Juicing vs Smoothies
Juices and smoothies are two popular fruit and vegetable-based drinks that have many similarities but also a number of subtle differences. Smoothies are made from finely chopped (blended) pieces of fruit and/or vegetables along with other ingredients and have a smooth but bulky consistency. Juices on the other hand contain only fruit and vegetable juices with the pulp getting removed from the juice during the juicing process. In this blog post I’m going to be putting these two healthy drinks side by side and looking at the key differences between them.
Juices generally pack more calories per glass than smoothies because the juicing process removes the zero-calorie fiber. If you’re juicing mainly fruit, the calories in your juices can add up. Some fruit juices contain more calories than a can of pop, of course with a lot more nutrients than pop as well. However, if you juice a good proportion of vegetables, you can reduce the total calories in your juice considerably.
As mentioned above, smoothies are generally the lower calorie option as they contain zero calorie fiber along with ice. However, this isn’t always the case because some smoothies contain higher calorie ingredients such as yogurt, nuts, and seeds.
Juicers are generally more expensive than blenders to buy. In addition to this, since juicing removes the pulp, you need more fruits and vegetables to make a glass of juice than you do to make a glass of smoothie, so the cost of ingredients is higher when juicing too.
Since juice contains no bulk or pulp, it’s a much more hydrating option. While smoothies still contain plenty of water and do a great job of quenching your thirst, juices give you optimal hydration.
Both juices and smoothies have their own merits when it comes to nutrition. Since juices contain no fiber, they allow your body to absorb the vitamins, minerals and phytonutrients from the fruits and vegetables much more efficiently. In addition to this, since vegetable juices are much more palatable than vegetable smoothies, you can enjoy a wider range of vegetable nutrients by juicing. However, the lack of fiber in juices means that you do miss out on the nutritional benefits of fiber which include better blood glucose control, improved bowel health, a reduced risk of chronic disease, and much more.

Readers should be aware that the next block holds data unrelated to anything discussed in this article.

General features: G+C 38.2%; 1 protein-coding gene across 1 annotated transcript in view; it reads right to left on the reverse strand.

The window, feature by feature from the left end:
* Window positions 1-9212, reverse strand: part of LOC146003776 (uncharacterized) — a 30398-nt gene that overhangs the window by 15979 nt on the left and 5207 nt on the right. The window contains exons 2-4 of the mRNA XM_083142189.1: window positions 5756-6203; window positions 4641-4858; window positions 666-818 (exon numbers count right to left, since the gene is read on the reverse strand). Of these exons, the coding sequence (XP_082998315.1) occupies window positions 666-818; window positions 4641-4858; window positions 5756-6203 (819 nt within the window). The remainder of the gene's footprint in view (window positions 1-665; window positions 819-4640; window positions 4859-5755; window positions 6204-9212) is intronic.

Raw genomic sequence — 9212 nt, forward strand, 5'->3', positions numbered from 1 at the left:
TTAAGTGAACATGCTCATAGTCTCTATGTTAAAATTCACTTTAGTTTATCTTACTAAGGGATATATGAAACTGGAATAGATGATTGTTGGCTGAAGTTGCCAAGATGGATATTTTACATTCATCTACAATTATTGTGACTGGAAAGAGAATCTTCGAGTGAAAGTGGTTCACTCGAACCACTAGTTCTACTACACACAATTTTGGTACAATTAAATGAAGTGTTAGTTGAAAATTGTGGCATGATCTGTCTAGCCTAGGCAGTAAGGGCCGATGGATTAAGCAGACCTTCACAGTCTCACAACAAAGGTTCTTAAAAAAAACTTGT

Smoothies contain fiber, so you get to enjoy all these benefits. You can also add foods that contain healthy fats and protein to your smoothies and boost their nutritional value. However, smoothies do contain a lower concentration of vitamins, minerals, and phytonutrients than juices and your body absorbs them less efficiently in this form.
Juices generally have a more concentrated taste than smoothies. They’re also much lighter and less filling. Smoothies generally have a less distinct flavor than juices but have a much bulkier texture which can be quite filling.
Blending is a simpler process than juicing, so it takes less time to prepare a smoothie than it does a juice. It can also be more convenient to buy frozen ingredients for smoothies, whereas juicing requires fresh ingredients to be washed and cut before juicing. Blenders are also quicker to clean than juicers. However, juices are easier and faster to drink than smoothies due to their lighter, less bulky nature.
I hope this article has helped you determine the difference between juices and smoothies. Both drinks have a positive effect on your health and can both be enjoyed on a regular basis. However, they also both have their own individual merits, so you may personally prefer one type over the other.
I love starting my day with a green juice, followed by a smoothie about a half hour later for breakfast.
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Julie Fearey, C.H.N.C.
Oats and Honey Nutrition